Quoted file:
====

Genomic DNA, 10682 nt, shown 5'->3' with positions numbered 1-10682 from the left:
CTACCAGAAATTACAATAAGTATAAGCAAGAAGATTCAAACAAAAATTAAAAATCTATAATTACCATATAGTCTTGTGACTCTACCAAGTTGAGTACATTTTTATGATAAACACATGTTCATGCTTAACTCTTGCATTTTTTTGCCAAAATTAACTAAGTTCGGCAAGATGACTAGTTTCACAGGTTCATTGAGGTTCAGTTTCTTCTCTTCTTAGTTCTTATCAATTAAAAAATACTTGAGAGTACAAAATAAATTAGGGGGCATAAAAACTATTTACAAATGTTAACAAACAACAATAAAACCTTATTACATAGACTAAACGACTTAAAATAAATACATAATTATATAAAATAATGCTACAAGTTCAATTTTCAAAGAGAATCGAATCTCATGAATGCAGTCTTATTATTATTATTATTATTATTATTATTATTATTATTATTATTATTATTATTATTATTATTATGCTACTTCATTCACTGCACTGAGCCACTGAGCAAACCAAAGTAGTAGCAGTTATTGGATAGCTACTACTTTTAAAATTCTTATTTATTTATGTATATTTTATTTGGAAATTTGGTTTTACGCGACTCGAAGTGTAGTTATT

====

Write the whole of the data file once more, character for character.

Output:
Genomic DNA, 10682 nt, shown 5'->3' with positions numbered 1-10682 from the left:
CTACCAGAAATTACAATAAGTATAAGCAAGAAGATTCAAACAAAAATTAAAAATCTATAATTACCATATAGTCTTGTGACTCTACCAAGTTGAGTACATTTTTATGATAAACACATGTTCATGCTTAACTCTTGCATTTTTTTGCCAAAATTAACTAAGTTCGGCAAGATGACTAGTTTCACAGGTTCATTGAGGTTCAGTTTCTTCTCTTCTTAGTTCTTATCAATTAAAAAATACTTGAGAGTACAAAATAAATTAGGGGGCATAAAAACTATTTACAAATGTTAACAAACAACAATAAAACCTTATTACATAGACTAAACGACTTAAAATAAATACATAATTATATAAAATAATGCTACAAGTTCAATTTTCAAAGAGAATCGAATCTCATGAATGCAGTCTTATTATTATTATTATTATTATTATTATTATTATTATTATTATTATTATTATTATTATTATTATGCTACTTCATTCACTGCACTGAGCCACTGAGCAAACCAAAGTAGTAGCAGTTATTGGATAGCTACTACTTTTAAAATTCTTATTTATTTATGTATATTTTATTTGGAAATTTGGTTTTACGCGACTCGAAGTGTAGTTATT